4. January 28th, 2011 at 12:04 | #4

    btw, i’m a handy cg artist,
    You mail me in-progress photos, i make instructions.
    free. (it’s me hobby you know.)
    Let me know, cheers,


  5. Sariel
    January 28th, 2011 at 12:02 | #5

    Because they don’t want me to.

  6. January 28th, 2011 at 11:58 | #6

    Me Lego when i was a kid.
    Bought a couple of models (crane truck > big pf bulldozer > excavator and to complement my old stuff.. funny story, ask if interested..) Only 1 question:
    WHY don’t you work for lego? Why? Why?

  7. Sariel
    February 23rd, 2010 at 16:55 | #7

    @Mihály Stépán
    That’s the point – I never could use it because of insufficient room. But I will keep trying, e.g. with the Steiger Panther model.

  8. Mihály Stépán
    February 23rd, 2010 at 16:48 | #8

    have you ever tried steering an articulated vehicle with LAs? i think that would be a very realistic feature, provided there is room for them or it.

  9. Sariel
    June 21st, 2009 at 11:17 | #9

    There are plenty of blueprints at the Caterpillar’s website.

  10. buildabot
    June 21st, 2009 at 11:05 | #10

    where do you find the dimensions. awesome model!

  11. GuiliuG
    May 24th, 2009 at 18:12 | #11
  12. Sariel
    April 17th, 2009 at 13:03 | #12

    There are five. Search closely for photos.

  13. GuiliuG
    April 17th, 2009 at 13:00 | #13

    Ok. But in the originale machine, i don’t see how the blade can move from left to right because they’re four cylinder, like your engine.

  14. Sariel
    April 17th, 2009 at 12:51 | #14

    The blade can move from left to right in the original machine, not in the model.
    Articulation is achieved with a horizontal 12-teeth gear, no cylinders. You can see it on the photos.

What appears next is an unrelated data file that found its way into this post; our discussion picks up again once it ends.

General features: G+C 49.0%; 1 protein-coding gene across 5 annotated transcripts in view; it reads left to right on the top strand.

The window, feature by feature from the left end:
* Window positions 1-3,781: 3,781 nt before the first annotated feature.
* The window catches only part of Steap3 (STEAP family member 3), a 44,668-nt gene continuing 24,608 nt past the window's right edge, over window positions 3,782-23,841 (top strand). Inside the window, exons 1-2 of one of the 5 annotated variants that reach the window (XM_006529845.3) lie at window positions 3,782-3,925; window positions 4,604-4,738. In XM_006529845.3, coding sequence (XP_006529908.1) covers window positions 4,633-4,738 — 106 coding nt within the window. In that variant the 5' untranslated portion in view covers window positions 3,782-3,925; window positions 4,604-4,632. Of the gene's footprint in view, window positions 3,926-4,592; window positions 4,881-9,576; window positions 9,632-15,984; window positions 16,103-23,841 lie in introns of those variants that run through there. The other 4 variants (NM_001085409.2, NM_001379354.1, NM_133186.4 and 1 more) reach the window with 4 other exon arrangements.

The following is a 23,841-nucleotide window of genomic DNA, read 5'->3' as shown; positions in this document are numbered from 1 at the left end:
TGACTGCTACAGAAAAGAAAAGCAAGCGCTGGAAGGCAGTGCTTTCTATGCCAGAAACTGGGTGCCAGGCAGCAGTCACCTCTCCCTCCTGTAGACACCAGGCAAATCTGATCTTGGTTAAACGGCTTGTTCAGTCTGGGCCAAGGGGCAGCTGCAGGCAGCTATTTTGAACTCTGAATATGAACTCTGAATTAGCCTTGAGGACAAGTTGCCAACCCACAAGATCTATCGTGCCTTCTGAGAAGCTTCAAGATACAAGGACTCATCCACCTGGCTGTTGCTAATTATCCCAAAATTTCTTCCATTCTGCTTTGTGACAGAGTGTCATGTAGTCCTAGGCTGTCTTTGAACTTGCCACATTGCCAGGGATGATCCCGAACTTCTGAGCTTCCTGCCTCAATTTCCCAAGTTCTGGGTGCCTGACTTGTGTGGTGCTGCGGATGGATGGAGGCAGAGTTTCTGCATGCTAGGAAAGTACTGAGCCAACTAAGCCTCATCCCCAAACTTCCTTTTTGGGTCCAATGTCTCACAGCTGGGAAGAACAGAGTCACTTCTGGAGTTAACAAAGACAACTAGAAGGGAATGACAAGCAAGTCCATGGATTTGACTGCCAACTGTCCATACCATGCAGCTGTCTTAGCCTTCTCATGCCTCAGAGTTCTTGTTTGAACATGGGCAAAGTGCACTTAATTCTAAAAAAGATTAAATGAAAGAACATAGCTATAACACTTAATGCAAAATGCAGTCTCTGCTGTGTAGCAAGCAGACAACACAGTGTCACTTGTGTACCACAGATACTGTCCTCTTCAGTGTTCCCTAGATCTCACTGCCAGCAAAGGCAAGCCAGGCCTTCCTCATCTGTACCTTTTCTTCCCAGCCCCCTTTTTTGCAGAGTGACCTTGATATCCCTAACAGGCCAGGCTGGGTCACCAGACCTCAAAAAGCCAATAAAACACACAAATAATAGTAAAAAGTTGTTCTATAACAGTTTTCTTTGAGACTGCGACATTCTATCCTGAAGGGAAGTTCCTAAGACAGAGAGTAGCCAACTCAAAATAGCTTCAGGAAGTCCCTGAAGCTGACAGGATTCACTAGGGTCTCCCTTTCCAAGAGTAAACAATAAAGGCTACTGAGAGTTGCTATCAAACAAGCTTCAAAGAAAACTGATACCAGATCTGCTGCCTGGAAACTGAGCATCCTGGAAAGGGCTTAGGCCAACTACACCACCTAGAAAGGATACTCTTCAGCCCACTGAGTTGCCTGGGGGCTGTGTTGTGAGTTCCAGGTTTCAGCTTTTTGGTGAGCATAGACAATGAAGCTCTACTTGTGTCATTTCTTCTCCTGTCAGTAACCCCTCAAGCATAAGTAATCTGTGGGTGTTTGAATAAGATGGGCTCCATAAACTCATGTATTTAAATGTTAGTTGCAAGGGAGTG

Tilt is probably needed since you don’t always use such a machine on perfectly flat surfaces. Sometimes you have to push material uphill, sometimes downhill.

  15. GuiliuG
    April 17th, 2009 at 12:35 | #15

    That thy Moc I enjoyed very much, and now I want to do the same gear. For that, I have some questions to ask (again ^ ^).

    -In true is it that the blade can move from left to right?
    -The articulation of the chassis is accomplished through a cylinder or mechanically hydrolique?

    As for the blade, I must say that I do not see the usefulness of the tilt, can you explain exactly what’s the point?

    Thank you in advance for your answers

  16. GuiliuG
    April 6th, 2009 at 10:09 | #16


    Really thx for you answer 😉

  17. Sariel
    April 6th, 2009 at 10:06 | #17

    Perhaps you should work on the angle between the LA and the arm it raises. If the angle is too small, the LA will need a lot of power to move the arm.

  18. GuiliuG
    April 6th, 2009 at 09:59 | #18

    Ok, because i have create a Moc : and La were hard to raise the arm when there are two reduction 12T-20T.

    Look on your own ;-).

    but the arm should not carry much weight …

    f you can tell me how it is done I would be very happy

    Ps :
    the sound of La in the end run is horrible

  19. Sariel
    April 6th, 2009 at 09:36 | #19

    LAs are incomparably better, stronger and more precise than pneumatics. They are strong enough to be used without reduction. Pneumatics are worse, but more useful in some particular cases.

  20. GuiliuG
    April 6th, 2009 at 09:32 | #20

    First it’s a beautiful Moc 🙂

    I know that i ask a lot of question but i still have any question

    -Do you prefer the La or the pneumatic “vérin?” ( i don’t know the word in english).

    -Do you find that the La is weak and that i can’t lift any weight? Do you find that pneumatic vérin is better that La?

    -Do you often use the la without “réductions?” ?

    Thank you for your answer

  1. No trackbacks yet.